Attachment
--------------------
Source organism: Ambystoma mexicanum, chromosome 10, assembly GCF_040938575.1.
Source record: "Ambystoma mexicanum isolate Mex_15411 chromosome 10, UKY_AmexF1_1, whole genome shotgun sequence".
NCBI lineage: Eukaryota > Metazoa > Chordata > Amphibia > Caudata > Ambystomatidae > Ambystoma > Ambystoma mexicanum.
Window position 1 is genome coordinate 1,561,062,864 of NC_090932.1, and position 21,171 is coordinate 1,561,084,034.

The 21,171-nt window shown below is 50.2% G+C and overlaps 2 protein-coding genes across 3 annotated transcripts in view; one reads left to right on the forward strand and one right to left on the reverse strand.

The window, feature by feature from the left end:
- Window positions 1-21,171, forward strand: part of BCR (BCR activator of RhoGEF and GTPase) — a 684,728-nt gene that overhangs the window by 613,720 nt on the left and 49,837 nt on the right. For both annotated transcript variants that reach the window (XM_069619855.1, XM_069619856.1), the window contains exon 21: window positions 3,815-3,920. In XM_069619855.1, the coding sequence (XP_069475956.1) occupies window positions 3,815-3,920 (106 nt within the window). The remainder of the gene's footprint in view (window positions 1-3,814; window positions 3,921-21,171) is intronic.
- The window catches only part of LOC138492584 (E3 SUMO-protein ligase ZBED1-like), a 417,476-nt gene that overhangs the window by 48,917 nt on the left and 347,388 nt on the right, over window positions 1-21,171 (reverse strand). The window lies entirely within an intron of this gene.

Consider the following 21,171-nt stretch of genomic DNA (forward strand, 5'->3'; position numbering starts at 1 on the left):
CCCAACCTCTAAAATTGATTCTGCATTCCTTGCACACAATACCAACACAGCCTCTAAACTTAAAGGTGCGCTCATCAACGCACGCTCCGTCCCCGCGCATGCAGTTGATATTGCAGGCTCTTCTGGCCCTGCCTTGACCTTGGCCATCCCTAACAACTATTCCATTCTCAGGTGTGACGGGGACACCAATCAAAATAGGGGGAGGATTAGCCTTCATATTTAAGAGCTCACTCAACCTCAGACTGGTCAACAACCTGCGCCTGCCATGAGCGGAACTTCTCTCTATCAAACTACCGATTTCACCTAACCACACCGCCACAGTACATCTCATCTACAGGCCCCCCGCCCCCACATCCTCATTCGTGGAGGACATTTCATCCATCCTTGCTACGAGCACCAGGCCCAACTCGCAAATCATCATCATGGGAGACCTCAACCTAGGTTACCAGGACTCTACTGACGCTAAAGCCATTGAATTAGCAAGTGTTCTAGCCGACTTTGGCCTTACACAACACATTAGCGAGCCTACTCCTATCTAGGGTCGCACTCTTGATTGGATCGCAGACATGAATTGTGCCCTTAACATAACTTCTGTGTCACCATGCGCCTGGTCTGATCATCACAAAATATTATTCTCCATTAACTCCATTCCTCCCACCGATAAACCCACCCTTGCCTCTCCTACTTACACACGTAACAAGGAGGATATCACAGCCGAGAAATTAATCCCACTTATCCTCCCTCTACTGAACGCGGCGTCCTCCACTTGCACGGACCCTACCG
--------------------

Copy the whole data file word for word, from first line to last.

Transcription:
Source organism: Ambystoma mexicanum, chromosome 10, assembly GCF_040938575.1.
Source record: "Ambystoma mexicanum isolate Mex_15411 chromosome 10, UKY_AmexF1_1, whole genome shotgun sequence".
NCBI lineage: Eukaryota > Metazoa > Chordata > Amphibia > Caudata > Ambystomatidae > Ambystoma > Ambystoma mexicanum.
Window position 1 is genome coordinate 1,561,062,864 of NC_090932.1, and position 21,171 is coordinate 1,561,084,034.

The 21,171-nt window shown below is 50.2% G+C and overlaps 2 protein-coding genes across 3 annotated transcripts in view; one reads left to right on the forward strand and one right to left on the reverse strand.

The window, feature by feature from the left end:
- Window positions 1-21,171, forward strand: part of BCR (BCR activator of RhoGEF and GTPase) — a 684,728-nt gene that overhangs the window by 613,720 nt on the left and 49,837 nt on the right. For both annotated transcript variants that reach the window (XM_069619855.1, XM_069619856.1), the window contains exon 21: window positions 3,815-3,920. In XM_069619855.1, the coding sequence (XP_069475956.1) occupies window positions 3,815-3,920 (106 nt within the window). The remainder of the gene's footprint in view (window positions 1-3,814; window positions 3,921-21,171) is intronic.
- The window catches only part of LOC138492584 (E3 SUMO-protein ligase ZBED1-like), a 417,476-nt gene that overhangs the window by 48,917 nt on the left and 347,388 nt on the right, over window positions 1-21,171 (reverse strand). The window lies entirely within an intron of this gene.

Consider the following 21,171-nt stretch of genomic DNA (forward strand, 5'->3'; position numbering starts at 1 on the left):
CCCAACCTCTAAAATTGATTCTGCATTCCTTGCACACAATACCAACACAGCCTCTAAACTTAAAGGTGCGCTCATCAACGCACGCTCCGTCCCCGCGCATGCAGTTGATATTGCAGGCTCTTCTGGCCCTGCCTTGACCTTGGCCATCCCTAACAACTATTCCATTCTCAGGTGTGACGGGGACACCAATCAAAATAGGGGGAGGATTAGCCTTCATATTTAAGAGCTCACTCAACCTCAGACTGGTCAACAACCTGCGCCTGCCATGAGCGGAACTTCTCTCTATCAAACTACCGATTTCACCTAACCACACCGCCACAGTACATCTCATCTACAGGCCCCCCGCCCCCACATCCTCATTCGTGGAGGACATTTCATCCATCCTTGCTACGAGCACCAGGCCCAACTCGCAAATCATCATCATGGGAGACCTCAACCTAGGTTACCAGGACTCTACTGACGCTAAAGCCATTGAATTAGCAAGTGTTCTAGCCGACTTTGGCCTTACACAACACATTAGCGAGCCTACTCCTATCTAGGGTCGCACTCTTGATTGGATCGCAGACATGAATTGTGCCCTTAACATAACTTCTGTGTCACCATGCGCCTGGTCTGATCATCACAAAATATTATTCTCCATTAACTCCATTCCTCCCACCGATAAACCCACCCTTGCCTCTCCTACTTACACACGTAACAAGGAGGATATCACAGCCGAGAAATTAATCCCACTTATCCTCCCTCTACTGAACGCGGCGTCCTCCACTTGCACGGACCCTACCG